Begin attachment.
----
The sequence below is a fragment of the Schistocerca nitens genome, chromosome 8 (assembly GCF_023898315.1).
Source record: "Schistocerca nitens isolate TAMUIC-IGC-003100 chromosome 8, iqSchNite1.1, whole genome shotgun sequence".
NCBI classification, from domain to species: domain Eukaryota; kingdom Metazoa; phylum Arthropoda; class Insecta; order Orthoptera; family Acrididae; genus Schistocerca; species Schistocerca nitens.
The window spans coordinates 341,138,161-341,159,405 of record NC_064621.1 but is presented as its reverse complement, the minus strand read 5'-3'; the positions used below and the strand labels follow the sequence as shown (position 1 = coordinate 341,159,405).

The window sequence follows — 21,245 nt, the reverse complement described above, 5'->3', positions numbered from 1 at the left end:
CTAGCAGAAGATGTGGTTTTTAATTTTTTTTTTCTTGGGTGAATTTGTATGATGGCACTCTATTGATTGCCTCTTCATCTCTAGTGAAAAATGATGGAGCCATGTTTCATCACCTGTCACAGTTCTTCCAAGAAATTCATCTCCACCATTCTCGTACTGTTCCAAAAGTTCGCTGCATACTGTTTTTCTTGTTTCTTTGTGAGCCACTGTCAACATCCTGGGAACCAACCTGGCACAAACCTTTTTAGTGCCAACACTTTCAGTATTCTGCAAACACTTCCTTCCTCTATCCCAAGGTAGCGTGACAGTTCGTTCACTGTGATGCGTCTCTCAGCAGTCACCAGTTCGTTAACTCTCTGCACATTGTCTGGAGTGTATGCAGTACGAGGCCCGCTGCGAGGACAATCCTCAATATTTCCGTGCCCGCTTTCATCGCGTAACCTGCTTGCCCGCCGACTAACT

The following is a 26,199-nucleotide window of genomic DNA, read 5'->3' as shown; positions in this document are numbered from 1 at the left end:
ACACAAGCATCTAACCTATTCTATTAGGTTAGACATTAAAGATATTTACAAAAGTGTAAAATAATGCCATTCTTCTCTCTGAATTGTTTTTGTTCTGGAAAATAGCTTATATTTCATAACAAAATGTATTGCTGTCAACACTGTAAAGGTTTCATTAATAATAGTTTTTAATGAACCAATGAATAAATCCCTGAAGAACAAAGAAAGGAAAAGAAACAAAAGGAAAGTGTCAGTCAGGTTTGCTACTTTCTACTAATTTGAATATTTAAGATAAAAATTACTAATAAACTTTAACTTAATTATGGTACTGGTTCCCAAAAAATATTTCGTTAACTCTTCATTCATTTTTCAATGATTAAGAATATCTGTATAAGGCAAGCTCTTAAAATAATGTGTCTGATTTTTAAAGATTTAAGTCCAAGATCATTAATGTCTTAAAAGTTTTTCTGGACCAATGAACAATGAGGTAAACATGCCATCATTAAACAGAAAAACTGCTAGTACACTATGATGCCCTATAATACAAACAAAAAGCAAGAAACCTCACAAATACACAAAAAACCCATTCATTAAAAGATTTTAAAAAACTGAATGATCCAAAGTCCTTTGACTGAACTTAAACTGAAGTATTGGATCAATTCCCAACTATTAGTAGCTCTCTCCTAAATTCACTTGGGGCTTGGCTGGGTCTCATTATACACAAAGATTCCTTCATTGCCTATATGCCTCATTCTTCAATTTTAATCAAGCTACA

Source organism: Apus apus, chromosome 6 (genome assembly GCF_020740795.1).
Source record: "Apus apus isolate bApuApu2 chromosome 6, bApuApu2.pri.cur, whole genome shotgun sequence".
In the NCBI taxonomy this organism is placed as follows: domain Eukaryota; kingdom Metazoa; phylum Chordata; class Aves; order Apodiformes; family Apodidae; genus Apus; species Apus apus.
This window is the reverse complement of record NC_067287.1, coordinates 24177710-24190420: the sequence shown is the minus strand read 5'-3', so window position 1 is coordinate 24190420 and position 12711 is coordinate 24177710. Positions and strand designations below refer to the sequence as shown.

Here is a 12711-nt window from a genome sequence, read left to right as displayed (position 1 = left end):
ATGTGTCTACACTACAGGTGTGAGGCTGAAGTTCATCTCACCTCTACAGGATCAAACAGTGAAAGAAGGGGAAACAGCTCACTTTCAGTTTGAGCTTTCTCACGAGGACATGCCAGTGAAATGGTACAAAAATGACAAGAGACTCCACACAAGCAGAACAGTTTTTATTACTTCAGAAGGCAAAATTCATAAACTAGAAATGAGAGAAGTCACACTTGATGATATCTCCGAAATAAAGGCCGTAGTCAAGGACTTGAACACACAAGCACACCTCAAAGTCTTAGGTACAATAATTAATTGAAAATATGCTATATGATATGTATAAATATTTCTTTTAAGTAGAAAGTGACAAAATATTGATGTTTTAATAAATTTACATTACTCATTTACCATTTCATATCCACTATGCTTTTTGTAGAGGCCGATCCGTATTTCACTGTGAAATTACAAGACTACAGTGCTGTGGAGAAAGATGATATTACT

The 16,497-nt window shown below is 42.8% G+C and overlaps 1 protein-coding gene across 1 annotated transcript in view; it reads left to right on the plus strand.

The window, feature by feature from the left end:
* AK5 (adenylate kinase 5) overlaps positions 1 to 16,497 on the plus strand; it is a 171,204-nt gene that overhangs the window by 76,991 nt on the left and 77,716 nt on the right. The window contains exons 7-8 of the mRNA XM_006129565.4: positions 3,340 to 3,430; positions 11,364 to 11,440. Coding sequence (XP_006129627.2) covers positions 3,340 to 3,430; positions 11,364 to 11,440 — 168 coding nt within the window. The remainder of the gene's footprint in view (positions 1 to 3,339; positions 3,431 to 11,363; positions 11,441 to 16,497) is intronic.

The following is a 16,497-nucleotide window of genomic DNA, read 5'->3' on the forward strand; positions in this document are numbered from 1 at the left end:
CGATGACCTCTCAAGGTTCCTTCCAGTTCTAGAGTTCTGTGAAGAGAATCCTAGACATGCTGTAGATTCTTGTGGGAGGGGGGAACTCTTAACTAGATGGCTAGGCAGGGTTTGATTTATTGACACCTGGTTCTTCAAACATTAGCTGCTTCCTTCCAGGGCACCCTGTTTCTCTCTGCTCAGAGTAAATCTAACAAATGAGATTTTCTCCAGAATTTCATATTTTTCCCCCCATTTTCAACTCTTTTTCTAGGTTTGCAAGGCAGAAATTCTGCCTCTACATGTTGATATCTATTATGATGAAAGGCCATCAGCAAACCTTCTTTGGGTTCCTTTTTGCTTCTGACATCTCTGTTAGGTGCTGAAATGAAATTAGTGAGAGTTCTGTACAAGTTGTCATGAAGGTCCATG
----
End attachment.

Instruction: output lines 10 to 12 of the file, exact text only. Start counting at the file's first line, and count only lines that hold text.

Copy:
Source record: "Apus apus isolate bApuApu2 chromosome 6, bApuApu2.pri.cur, whole genome shotgun sequence".
In the NCBI taxonomy this organism is placed as follows: domain Eukaryota; kingdom Metazoa; phylum Chordata; class Aves; order Apodiformes; family Apodidae; genus Apus; species Apus apus.
This window is the reverse complement of record NC_067287.1, coordinates 24177710-24190420: the sequence shown is the minus strand read 5'-3', so window position 1 is coordinate 24190420 and position 12711 is coordinate 24177710. Positions and strand designations below refer to the sequence as shown.